[Gonnella Bakery, circa 1905, on Sangamon. Owner Alessandro Gonnella is on the far left, seated in a delivery carriage. | photo courtesy Gonnella]

Chicago's Gonnella Bakery turns 125 this year.

To celebrate, it's collecting and posting stories from customers on its website, (There may or may not be some free bread and bread products at stake for those who send in stories.)

Tom Marcucci, Gonnella's vice president of sales and marketing, whose grandfather was founder Alessandro Gonnella's brother-in-law, says it is the oldest bakery in Chicago, and likely in Illinois.

Think about that -- 125 consecutive years in business. The bakery is older than the Ferris Wheel, Cracker Jack, Lenox china and Salisbury steak.

The story goes much like you'd expect:

[photo by Richard A. Chapman/Sun-Times]

Next, opening next month from Alinea's Grant Achatz and Nick Kokonas, may be the first restaurant in Chicago that will require customers to buy tickets to eat there, but it may not be the last.

Kokonas (at right, with Achatz) is starting a company to develop a Web-based system that restaurants or other companies can use for ticket sales or reservations. achatz-FOO-0302-12.JPG

The idea, Kokonas says, is to enable companies to incorporate the software into their own websites and set their own parameters (such as "dynamic pricing," which is how Next will operate, where tickets will be pricier at peak times -- say, 7 p.m. on a Saturday), and to make it "far less expensive than competing systems like Open Table."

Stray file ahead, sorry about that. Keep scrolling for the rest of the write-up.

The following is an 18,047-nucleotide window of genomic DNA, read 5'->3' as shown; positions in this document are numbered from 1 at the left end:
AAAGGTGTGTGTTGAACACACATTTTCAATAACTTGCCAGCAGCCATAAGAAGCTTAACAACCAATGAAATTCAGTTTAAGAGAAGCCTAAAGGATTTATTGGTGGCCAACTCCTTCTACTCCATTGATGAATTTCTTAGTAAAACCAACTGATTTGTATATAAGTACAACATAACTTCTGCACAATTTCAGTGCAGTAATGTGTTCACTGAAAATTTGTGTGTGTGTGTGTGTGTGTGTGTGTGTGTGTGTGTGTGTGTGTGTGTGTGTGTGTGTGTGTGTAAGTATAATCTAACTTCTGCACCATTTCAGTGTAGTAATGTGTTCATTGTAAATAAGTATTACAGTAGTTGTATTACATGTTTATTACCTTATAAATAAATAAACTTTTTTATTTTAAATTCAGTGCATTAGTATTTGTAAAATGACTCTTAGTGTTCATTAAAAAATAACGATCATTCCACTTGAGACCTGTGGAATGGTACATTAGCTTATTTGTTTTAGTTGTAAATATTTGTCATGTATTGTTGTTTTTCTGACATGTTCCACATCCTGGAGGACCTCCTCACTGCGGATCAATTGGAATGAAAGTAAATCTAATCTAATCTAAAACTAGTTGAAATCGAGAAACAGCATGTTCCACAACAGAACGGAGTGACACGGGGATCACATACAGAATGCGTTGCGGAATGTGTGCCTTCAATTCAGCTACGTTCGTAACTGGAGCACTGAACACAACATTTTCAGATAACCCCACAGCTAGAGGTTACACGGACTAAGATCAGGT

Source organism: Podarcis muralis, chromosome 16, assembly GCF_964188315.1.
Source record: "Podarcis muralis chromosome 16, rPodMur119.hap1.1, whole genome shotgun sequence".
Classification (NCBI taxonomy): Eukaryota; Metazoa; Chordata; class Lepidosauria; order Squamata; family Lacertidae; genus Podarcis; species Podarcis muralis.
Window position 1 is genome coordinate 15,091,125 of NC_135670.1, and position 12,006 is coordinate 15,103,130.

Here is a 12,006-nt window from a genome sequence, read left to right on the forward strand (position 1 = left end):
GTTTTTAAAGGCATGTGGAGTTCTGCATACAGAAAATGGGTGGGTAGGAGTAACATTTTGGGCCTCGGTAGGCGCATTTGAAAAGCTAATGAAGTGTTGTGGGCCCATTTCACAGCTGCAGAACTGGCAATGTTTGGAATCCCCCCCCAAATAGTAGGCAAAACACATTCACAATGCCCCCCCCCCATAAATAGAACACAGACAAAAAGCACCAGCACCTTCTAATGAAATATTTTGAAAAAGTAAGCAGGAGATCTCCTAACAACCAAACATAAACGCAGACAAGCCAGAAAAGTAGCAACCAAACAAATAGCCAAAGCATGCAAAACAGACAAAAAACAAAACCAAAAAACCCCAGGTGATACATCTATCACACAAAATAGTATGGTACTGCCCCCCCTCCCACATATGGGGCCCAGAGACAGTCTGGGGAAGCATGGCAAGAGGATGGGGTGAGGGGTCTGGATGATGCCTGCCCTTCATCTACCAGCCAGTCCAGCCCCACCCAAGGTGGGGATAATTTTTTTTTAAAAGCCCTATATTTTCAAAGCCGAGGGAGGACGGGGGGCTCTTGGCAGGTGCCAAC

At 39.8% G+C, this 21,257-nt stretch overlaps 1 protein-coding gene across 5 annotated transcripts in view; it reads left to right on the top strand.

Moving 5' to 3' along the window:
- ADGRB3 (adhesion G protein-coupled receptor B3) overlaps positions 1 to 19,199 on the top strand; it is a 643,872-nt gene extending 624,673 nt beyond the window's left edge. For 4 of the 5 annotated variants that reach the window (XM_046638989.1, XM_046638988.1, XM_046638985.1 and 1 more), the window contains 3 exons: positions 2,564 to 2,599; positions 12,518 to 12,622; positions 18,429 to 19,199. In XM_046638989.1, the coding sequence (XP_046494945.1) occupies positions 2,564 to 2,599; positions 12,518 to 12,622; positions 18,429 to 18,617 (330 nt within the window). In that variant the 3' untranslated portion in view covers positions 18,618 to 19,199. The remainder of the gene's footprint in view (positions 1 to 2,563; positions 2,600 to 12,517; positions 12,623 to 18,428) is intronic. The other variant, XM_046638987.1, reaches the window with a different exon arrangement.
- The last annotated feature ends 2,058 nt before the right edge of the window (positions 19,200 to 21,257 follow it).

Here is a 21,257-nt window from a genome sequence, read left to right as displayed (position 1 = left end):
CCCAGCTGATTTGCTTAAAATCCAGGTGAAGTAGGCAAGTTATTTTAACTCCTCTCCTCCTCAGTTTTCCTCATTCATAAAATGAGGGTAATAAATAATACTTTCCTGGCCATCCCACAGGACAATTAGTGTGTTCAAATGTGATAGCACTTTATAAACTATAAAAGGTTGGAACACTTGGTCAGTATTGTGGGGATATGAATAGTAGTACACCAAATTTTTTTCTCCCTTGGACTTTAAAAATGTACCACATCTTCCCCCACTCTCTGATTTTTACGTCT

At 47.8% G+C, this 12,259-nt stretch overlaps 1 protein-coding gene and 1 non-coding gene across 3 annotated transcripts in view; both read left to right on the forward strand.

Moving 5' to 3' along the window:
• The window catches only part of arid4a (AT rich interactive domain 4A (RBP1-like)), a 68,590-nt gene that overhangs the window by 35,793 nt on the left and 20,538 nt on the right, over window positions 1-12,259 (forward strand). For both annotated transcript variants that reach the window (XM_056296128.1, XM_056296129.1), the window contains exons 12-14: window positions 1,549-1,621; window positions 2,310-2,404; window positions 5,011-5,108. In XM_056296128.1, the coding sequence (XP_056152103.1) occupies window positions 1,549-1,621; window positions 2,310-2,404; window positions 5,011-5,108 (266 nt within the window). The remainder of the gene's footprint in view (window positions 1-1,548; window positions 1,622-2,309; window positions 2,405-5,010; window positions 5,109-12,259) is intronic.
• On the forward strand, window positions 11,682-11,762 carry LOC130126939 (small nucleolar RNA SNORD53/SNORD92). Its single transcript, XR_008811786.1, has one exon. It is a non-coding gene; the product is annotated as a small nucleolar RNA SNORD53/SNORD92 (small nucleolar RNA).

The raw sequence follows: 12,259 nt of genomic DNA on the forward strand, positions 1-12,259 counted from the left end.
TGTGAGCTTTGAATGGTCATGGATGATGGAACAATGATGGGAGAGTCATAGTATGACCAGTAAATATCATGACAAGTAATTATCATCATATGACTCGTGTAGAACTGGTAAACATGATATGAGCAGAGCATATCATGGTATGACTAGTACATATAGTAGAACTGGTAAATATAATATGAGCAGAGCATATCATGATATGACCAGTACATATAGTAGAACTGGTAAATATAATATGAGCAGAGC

"So if you are a gallery, the event you have coming up can include the info right on your website, plus the ticket sales right there," Kokonas said via e-mail. "No need to click to another site, or pay any further fees or percentage of sales etc."

As far as Kokonas can tell, there isn't a software system like this out there. Of course, this is how Kokonas and Achatz roll. Doesn't exist? Create it.

After the jump: other random tidbits buried or otherwise left out of this week's cover story on the release of Achatz's memoir and his forthcoming projects.

About the blog

Janet Rausa Fuller

Sun-Times Food editor Janet Rausa Fuller is always thinking about her next meal.